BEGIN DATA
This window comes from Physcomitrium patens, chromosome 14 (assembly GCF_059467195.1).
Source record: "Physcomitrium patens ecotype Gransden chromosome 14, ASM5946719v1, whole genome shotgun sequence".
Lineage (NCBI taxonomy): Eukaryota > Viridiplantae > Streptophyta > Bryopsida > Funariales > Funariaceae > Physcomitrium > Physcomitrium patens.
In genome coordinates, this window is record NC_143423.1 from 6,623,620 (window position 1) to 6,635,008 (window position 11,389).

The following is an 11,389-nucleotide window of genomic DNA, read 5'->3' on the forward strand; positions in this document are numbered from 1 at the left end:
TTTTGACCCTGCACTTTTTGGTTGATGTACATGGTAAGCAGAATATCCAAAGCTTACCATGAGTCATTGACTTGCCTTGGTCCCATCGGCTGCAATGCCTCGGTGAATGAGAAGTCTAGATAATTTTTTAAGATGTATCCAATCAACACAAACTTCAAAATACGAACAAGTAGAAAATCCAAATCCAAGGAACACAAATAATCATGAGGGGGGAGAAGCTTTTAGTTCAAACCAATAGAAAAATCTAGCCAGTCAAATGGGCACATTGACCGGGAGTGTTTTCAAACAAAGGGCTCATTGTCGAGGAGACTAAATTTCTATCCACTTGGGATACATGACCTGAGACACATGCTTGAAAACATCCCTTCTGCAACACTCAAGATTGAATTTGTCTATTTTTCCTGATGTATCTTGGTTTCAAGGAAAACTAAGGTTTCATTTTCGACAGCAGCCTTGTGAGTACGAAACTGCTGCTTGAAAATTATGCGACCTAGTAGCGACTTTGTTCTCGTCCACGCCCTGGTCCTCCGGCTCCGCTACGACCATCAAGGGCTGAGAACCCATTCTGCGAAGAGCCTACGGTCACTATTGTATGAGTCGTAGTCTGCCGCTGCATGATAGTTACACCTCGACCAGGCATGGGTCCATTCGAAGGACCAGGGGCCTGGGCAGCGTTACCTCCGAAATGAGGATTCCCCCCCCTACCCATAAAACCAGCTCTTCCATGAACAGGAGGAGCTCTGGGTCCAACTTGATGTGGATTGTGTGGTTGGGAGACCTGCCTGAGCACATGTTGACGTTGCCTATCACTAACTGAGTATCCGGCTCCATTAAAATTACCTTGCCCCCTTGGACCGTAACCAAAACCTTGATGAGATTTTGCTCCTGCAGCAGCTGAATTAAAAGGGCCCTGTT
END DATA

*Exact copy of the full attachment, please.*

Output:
This window comes from Physcomitrium patens, chromosome 14 (assembly GCF_059467195.1).
Source record: "Physcomitrium patens ecotype Gransden chromosome 14, ASM5946719v1, whole genome shotgun sequence".
Lineage (NCBI taxonomy): Eukaryota > Viridiplantae > Streptophyta > Bryopsida > Funariales > Funariaceae > Physcomitrium > Physcomitrium patens.
In genome coordinates, this window is record NC_143423.1 from 6,623,620 (window position 1) to 6,635,008 (window position 11,389).

The following is an 11,389-nucleotide window of genomic DNA, read 5'->3' on the forward strand; positions in this document are numbered from 1 at the left end:
TTTTGACCCTGCACTTTTTGGTTGATGTACATGGTAAGCAGAATATCCAAAGCTTACCATGAGTCATTGACTTGCCTTGGTCCCATCGGCTGCAATGCCTCGGTGAATGAGAAGTCTAGATAATTTTTTAAGATGTATCCAATCAACACAAACTTCAAAATACGAACAAGTAGAAAATCCAAATCCAAGGAACACAAATAATCATGAGGGGGGAGAAGCTTTTAGTTCAAACCAATAGAAAAATCTAGCCAGTCAAATGGGCACATTGACCGGGAGTGTTTTCAAACAAAGGGCTCATTGTCGAGGAGACTAAATTTCTATCCACTTGGGATACATGACCTGAGACACATGCTTGAAAACATCCCTTCTGCAACACTCAAGATTGAATTTGTCTATTTTTCCTGATGTATCTTGGTTTCAAGGAAAACTAAGGTTTCATTTTCGACAGCAGCCTTGTGAGTACGAAACTGCTGCTTGAAAATTATGCGACCTAGTAGCGACTTTGTTCTCGTCCACGCCCTGGTCCTCCGGCTCCGCTACGACCATCAAGGGCTGAGAACCCATTCTGCGAAGAGCCTACGGTCACTATTGTATGAGTCGTAGTCTGCCGCTGCATGATAGTTACACCTCGACCAGGCATGGGTCCATTCGAAGGACCAGGGGCCTGGGCAGCGTTACCTCCGAAATGAGGATTCCCCCCCCTACCCATAAAACCAGCTCTTCCATGAACAGGAGGAGCTCTGGGTCCAACTTGATGTGGATTGTGTGGTTGGGAGACCTGCCTGAGCACATGTTGACGTTGCCTATCACTAACTGAGTATCCGGCTCCATTAAAATTACCTTGCCCCCTTGGACCGTAACCAAAACCTTGATGAGATTTTGCTCCTGCAGCAGCTGAATTAAAAGGGCCCTGTT